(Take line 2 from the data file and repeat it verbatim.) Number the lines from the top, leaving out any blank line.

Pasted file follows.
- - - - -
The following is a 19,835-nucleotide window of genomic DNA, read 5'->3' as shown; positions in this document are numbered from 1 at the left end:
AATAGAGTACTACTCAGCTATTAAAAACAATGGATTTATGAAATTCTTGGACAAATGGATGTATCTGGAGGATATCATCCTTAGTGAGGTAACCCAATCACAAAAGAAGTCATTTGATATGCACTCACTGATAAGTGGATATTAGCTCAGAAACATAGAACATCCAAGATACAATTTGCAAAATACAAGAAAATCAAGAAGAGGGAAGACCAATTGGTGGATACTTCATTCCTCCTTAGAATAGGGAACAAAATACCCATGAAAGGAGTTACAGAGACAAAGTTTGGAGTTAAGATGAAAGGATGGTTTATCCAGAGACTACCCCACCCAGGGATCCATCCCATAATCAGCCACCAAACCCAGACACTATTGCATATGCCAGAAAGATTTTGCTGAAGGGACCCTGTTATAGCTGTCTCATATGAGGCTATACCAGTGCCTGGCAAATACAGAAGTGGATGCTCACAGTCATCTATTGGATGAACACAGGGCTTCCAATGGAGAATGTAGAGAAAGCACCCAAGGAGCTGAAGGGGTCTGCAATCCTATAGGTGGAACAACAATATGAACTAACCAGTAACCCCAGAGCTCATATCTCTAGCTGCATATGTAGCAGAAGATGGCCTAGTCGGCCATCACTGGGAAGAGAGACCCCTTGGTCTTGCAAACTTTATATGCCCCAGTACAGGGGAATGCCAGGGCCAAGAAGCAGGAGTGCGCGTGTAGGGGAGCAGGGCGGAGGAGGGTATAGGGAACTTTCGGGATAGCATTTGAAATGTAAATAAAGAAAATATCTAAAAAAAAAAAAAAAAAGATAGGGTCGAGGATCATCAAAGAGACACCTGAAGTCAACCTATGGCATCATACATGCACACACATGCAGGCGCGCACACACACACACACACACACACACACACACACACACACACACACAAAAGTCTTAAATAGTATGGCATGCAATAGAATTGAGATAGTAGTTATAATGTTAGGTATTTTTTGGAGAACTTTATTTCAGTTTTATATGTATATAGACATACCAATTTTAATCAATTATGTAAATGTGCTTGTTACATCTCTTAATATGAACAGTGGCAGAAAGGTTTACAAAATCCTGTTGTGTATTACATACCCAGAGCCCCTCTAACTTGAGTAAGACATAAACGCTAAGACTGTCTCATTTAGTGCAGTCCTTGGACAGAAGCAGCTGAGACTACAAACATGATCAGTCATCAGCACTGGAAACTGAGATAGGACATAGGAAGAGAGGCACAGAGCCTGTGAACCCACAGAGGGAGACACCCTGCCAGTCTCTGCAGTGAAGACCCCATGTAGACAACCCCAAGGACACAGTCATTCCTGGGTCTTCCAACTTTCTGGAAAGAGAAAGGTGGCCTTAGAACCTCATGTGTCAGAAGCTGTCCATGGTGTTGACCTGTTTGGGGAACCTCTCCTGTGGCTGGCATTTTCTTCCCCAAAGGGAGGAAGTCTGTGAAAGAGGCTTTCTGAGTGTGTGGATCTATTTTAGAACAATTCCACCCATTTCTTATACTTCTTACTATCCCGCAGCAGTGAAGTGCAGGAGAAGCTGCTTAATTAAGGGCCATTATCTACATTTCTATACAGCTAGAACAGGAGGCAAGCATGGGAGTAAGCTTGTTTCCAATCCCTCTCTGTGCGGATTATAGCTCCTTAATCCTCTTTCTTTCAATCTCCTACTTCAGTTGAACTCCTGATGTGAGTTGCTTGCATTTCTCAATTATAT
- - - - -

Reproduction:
AATAGAGTACTACTCAGCTATTAAAAACAATGGATTTATGAAATTCTTGGACAAATGGATGTATCTGGAGGATATCATCCTTAGTGAGGTAACCCAATCACAAAAGAAGTCATTTGATATGCACTCACTGATAAGTGGATATTAGCTCAGAAACATAGAACATCCAAGATACAATTTGCAAAATACAAGAAAATCAAGAAGAGGGAAGACCAATTGGTGGATACTTCATTCCTCCTTAGAATAGGGAACAAAATACCCATGAAAGGAGTTACAGAGACAAAGTTTGGAGTTAAGATGAAAGGATGGTTTATCCAGAGACTACCCCACCCAGGGATCCATCCCATAATCAGCCACCAAACCCAGACACTATTGCATATGCCAGAAAGATTTTGCTGAAGGGACCCTGTTATAGCTGTCTCATATGAGGCTATACCAGTGCCTGGCAAATACAGAAGTGGATGCTCACAGTCATCTATTGGATGAACACAGGGCTTCCAATGGAGAATGTAGAGAAAGCACCCAAGGAGCTGAAGGGGTCTGCAATCCTATAGGTGGAACAACAATATGAACTAACCAGTAACCCCAGAGCTCATATCTCTAGCTGCATATGTAGCAGAAGATGGCCTAGTCGGCCATCACTGGGAAGAGAGACCCCTTGGTCTTGCAAACTTTATATGCCCCAGTACAGGGGAATGCCAGGGCCAAGAAGCAGGAGTGCGCGTGTAGGGGAGCAGGGCGGAGGAGGGTATAGGGAACTTTCGGGATAGCATTTGAAATGTAAATAAAGAAAATATCTAAAAAAAAAAAAAAAAAGATAGGGTCGAGGATCATCAAAGAGACACCTGAAGTCAACCTATGGCATCATACATGCACACACATGCAGGCGCGCACACACACACACACACACACACACACACACACACACACACACACAAAAGTCTTAAATAGTATGGCATGCAATAGAATTGAGATAGTAGTTATAATGTTAGGTATTTTTTGGAGAACTTTATTTCAGTTTTATATGTATATAGACATACCAATTTTAATCAATTATGTAAATGTGCTTGTTACATCTCTTAATATGAACAGTGGCAGAAAGGTTTACAAAATCCTGTTGTGTATTACATACCCAGAGCCCCTCTAACTTGAGTAAGACATAAACGCTAAGACTGTCTCATTTAGTGCAGTCCTTGGACAGAAGCAGCTGAGACTACAAACATGATCAGTCATCAGCACTGGAAACTGAGATAGGACATAGGAAGAGAGGCACAGAGCCTGTGAACCCACAGAGGGAGACACCCTGCCAGTCTCTGCAGTGAAGACCCCATGTAGACAACCCCAAGGACACAGTCATTCCTGGGTCTTCCAACTTTCTGGAAAGAGAAAGGTGGCCTTAGAACCTCATGTGTCAGAAGCTGTCCATGGTGTTGACCTGTTTGGGGAACCTCTCCTGTGGCTGGCATTTTCTTCCCCAAAGGGAGGAAGTCTGTGAAAGAGGCTTTCTGAGTGTGTGGATCTATTTTAGAACAATTCCACCCATTTCTTATACTTCTTACTATCCCGCAGCAGTGAAGTGCAGGAGAAGCTGCTTAATTAAGGGCCATTATCTACATTTCTATACAGCTAGAACAGGAGGCAAGCATGGGAGTAAGCTTGTTTCCAATCCCTCTCTGTGCGGATTATAGCTCCTTAATCCTCTTTCTTTCAATCTCCTACTTCAGTTGAACTCCTGATGTGAGTTGCTTGCATTTCTCAATTATAT